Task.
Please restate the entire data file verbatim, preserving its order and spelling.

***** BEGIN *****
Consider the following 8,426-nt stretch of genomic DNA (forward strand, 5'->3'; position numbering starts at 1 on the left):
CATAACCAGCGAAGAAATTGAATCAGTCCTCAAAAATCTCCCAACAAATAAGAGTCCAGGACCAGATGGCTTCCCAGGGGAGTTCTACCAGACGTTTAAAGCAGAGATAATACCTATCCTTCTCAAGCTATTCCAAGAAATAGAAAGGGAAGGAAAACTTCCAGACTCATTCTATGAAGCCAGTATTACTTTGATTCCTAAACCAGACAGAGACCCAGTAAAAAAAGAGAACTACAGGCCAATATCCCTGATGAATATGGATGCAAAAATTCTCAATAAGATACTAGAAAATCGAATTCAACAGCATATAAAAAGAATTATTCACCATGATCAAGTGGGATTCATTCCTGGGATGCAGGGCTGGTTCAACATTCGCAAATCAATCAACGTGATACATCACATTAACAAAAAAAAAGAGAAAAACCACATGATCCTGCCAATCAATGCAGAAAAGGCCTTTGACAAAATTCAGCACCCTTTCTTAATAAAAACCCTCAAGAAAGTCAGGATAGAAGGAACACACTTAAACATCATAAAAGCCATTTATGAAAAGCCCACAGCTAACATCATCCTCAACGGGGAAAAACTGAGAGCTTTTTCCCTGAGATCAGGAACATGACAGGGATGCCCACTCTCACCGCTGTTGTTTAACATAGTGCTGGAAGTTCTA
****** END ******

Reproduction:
Consider the following 8,426-nt stretch of genomic DNA (forward strand, 5'->3'; position numbering starts at 1 on the left):
CATAACCAGCGAAGAAATTGAATCAGTCCTCAAAAATCTCCCAACAAATAAGAGTCCAGGACCAGATGGCTTCCCAGGGGAGTTCTACCAGACGTTTAAAGCAGAGATAATACCTATCCTTCTCAAGCTATTCCAAGAAATAGAAAGGGAAGGAAAACTTCCAGACTCATTCTATGAAGCCAGTATTACTTTGATTCCTAAACCAGACAGAGACCCAGTAAAAAAAGAGAACTACAGGCCAATATCCCTGATGAATATGGATGCAAAAATTCTCAATAAGATACTAGAAAATCGAATTCAACAGCATATAAAAAGAATTATTCACCATGATCAAGTGGGATTCATTCCTGGGATGCAGGGCTGGTTCAACATTCGCAAATCAATCAACGTGATACATCACATTAACAAAAAAAAAGAGAAAAACCACATGATCCTGCCAATCAATGCAGAAAAGGCCTTTGACAAAATTCAGCACCCTTTCTTAATAAAAACCCTCAAGAAAGTCAGGATAGAAGGAACACACTTAAACATCATAAAAGCCATTTATGAAAAGCCCACAGCTAACATCATCCTCAACGGGGAAAAACTGAGAGCTTTTTCCCTGAGATCAGGAACATGACAGGGATGCCCACTCTCACCGCTGTTGTTTAACATAGTGCTGGAAGTTCTA